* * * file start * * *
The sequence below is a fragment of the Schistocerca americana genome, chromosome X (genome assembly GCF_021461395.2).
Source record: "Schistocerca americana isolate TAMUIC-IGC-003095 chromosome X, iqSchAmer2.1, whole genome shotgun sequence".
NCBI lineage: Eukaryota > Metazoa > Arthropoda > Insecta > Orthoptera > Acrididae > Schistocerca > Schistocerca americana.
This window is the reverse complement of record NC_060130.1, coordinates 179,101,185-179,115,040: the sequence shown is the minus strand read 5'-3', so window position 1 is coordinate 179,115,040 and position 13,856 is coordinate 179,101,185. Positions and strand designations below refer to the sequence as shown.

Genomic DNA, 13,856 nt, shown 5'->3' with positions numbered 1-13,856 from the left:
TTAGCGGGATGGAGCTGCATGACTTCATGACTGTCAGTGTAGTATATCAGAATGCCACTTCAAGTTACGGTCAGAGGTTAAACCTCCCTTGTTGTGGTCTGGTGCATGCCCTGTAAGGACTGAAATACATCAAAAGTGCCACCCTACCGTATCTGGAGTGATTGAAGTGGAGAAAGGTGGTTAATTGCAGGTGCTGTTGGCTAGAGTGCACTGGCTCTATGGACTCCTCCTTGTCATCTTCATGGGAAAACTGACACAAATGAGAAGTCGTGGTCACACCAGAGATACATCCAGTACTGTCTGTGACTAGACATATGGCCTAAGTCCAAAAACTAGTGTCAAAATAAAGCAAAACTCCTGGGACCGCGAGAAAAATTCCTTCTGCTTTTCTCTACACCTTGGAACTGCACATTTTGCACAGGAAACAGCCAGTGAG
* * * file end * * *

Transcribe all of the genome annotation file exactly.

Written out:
The sequence below is a fragment of the Schistocerca americana genome, chromosome X (genome assembly GCF_021461395.2).
Source record: "Schistocerca americana isolate TAMUIC-IGC-003095 chromosome X, iqSchAmer2.1, whole genome shotgun sequence".
NCBI lineage: Eukaryota > Metazoa > Arthropoda > Insecta > Orthoptera > Acrididae > Schistocerca > Schistocerca americana.
This window is the reverse complement of record NC_060130.1, coordinates 179,101,185-179,115,040: the sequence shown is the minus strand read 5'-3', so window position 1 is coordinate 179,115,040 and position 13,856 is coordinate 179,101,185. Positions and strand designations below refer to the sequence as shown.

Genomic DNA, 13,856 nt, shown 5'->3' with positions numbered 1-13,856 from the left:
TTAGCGGGATGGAGCTGCATGACTTCATGACTGTCAGTGTAGTATATCAGAATGCCACTTCAAGTTACGGTCAGAGGTTAAACCTCCCTTGTTGTGGTCTGGTGCATGCCCTGTAAGGACTGAAATACATCAAAAGTGCCACCCTACCGTATCTGGAGTGATTGAAGTGGAGAAAGGTGGTTAATTGCAGGTGCTGTTGGCTAGAGTGCACTGGCTCTATGGACTCCTCCTTGTCATCTTCATGGGAAAACTGACACAAATGAGAAGTCGTGGTCACACCAGAGATACATCCAGTACTGTCTGTGACTAGACATATGGCCTAAGTCCAAAAACTAGTGTCAAAATAAAGCAAAACTCCTGGGACCGCGAGAAAAATTCCTTCTGCTTTTCTCTACACCTTGGAACTGCACATTTTGCACAGGAAACAGCCAGTGAG